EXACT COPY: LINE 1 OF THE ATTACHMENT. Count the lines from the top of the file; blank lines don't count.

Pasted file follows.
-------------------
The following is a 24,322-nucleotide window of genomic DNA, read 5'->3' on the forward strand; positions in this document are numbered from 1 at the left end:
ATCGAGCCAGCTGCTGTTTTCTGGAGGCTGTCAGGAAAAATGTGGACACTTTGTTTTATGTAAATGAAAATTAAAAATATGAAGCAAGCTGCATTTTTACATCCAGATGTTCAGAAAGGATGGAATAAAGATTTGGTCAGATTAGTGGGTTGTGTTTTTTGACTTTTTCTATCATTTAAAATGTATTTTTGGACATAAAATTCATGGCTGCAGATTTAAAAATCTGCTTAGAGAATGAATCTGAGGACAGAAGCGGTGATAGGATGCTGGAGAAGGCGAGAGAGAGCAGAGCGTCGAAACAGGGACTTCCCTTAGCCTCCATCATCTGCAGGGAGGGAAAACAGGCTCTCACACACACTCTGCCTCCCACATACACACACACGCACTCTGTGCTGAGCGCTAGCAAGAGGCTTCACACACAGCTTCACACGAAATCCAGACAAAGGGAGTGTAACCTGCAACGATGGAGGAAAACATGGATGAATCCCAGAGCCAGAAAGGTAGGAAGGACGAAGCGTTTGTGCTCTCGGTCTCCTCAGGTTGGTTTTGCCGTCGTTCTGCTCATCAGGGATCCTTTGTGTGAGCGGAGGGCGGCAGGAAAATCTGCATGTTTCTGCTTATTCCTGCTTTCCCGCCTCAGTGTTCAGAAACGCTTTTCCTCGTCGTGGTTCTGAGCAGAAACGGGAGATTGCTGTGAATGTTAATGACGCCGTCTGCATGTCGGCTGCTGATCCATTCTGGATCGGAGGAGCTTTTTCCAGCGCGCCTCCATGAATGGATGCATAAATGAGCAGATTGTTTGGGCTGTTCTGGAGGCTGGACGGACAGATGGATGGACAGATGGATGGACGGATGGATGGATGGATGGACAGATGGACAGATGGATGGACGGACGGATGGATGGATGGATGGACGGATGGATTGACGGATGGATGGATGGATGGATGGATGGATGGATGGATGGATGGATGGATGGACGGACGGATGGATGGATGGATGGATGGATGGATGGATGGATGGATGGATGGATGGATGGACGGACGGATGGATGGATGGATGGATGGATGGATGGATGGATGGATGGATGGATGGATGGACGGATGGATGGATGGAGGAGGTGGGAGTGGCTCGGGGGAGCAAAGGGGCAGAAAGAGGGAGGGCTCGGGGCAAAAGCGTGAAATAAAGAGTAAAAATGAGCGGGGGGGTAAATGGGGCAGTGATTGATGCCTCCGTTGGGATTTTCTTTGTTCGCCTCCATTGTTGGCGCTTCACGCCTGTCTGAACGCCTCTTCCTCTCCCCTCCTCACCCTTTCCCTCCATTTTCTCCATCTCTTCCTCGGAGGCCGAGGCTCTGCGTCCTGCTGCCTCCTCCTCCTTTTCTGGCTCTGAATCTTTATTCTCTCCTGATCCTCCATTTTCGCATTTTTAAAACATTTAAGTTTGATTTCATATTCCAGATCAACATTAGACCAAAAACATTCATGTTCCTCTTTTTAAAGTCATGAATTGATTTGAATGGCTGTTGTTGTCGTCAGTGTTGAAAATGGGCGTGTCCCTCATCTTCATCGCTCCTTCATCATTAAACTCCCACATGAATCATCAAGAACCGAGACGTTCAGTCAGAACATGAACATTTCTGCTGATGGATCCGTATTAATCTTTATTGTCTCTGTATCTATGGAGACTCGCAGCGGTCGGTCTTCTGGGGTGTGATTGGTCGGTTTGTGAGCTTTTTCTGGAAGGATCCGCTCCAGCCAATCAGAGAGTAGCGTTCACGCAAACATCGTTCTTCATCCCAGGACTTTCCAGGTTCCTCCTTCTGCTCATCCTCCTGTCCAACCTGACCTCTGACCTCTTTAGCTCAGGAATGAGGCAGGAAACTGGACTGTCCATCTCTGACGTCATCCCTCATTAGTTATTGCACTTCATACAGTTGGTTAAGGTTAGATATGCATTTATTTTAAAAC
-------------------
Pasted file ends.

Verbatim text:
The following is a 24,322-nucleotide window of genomic DNA, read 5'->3' on the forward strand; positions in this document are numbered from 1 at the left end: